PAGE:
Install and activate sun-power energy collectors.
The job of a Weatherization Technician varies significantly from employer to employer. In some companies, Weatherization Technicians do exactly the same work as Weatherization Installers. In others, they do all the paperwork that supports the Weatherization Installer.
If your company assigns you — a Weatherization Technician — a desk, and spends a lot of time discussing computer systems and financial information, you’ll likely spend your time in a support position. In this role, you work with clients, filling out paperwork so they can receive grants. The clients then use this grant money to pay your company for home repairs.
You schedule those repairs and keep detailed paperwork. That paperwork is sent to the grant agency to prove that the money was used as intended. You work closely with a Weatherization Installer, letting them know when funding is available and when work can move forward.
If your company assigns you a tool belt and a truck, you’ll likely work in the field, doing tasks similar to those of a Weatherization Installer. In this position, you replace leaking windows with energy-efficient models, spray additional insulation into attics, and change out aging water heaters and heating systems. You also hire subcontractors to assist with more complicated problems.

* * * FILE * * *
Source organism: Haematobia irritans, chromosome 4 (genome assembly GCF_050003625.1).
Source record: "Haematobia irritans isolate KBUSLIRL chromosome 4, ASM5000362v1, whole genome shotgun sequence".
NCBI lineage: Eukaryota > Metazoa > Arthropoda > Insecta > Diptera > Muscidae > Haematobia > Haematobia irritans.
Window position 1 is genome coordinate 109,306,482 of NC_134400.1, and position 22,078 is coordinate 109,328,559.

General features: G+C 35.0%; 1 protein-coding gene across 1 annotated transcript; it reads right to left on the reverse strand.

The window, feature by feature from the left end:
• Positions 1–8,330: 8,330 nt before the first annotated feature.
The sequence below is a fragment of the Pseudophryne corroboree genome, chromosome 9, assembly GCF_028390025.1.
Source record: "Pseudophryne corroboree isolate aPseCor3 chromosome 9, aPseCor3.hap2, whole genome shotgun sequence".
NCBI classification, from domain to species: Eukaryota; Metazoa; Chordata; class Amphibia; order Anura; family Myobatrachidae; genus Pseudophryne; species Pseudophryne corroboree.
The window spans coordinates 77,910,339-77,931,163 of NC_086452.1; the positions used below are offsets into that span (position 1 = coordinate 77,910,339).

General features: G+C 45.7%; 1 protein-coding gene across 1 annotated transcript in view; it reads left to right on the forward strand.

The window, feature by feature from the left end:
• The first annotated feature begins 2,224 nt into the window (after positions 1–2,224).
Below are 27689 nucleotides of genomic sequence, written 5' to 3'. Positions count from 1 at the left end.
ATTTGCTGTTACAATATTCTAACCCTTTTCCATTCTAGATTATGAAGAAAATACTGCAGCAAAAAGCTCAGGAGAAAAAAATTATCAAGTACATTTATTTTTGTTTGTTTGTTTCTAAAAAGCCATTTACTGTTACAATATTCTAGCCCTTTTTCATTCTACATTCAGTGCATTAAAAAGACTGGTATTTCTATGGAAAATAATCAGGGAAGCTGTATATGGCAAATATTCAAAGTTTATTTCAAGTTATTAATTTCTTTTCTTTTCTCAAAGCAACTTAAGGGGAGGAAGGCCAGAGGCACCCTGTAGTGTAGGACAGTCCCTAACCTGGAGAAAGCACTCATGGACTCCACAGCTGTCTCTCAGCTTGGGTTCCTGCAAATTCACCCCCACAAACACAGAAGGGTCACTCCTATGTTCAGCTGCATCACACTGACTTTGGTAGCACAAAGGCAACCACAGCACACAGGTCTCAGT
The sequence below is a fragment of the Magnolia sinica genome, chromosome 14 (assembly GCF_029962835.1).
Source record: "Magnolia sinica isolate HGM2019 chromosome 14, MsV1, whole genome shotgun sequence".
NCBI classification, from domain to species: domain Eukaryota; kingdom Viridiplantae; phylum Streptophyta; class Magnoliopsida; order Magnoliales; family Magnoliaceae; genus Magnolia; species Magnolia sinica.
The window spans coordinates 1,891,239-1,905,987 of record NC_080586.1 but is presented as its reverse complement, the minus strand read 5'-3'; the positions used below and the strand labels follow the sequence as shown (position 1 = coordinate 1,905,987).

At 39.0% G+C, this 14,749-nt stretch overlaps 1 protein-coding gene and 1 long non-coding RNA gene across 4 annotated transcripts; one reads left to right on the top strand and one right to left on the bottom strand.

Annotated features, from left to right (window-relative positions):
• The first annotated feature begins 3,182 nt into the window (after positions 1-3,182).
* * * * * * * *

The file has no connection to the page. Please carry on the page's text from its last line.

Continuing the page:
Both positions involve a significant amount of education. You explain how energy efficiency works, and why it’s important and can save money. You must be persuasive, as energy upgrades can be expensive and it can be difficult for some consumers to understand why those upgrades make good financial sense. You may find your sales skills increasing exponentially the longer you stay on the job.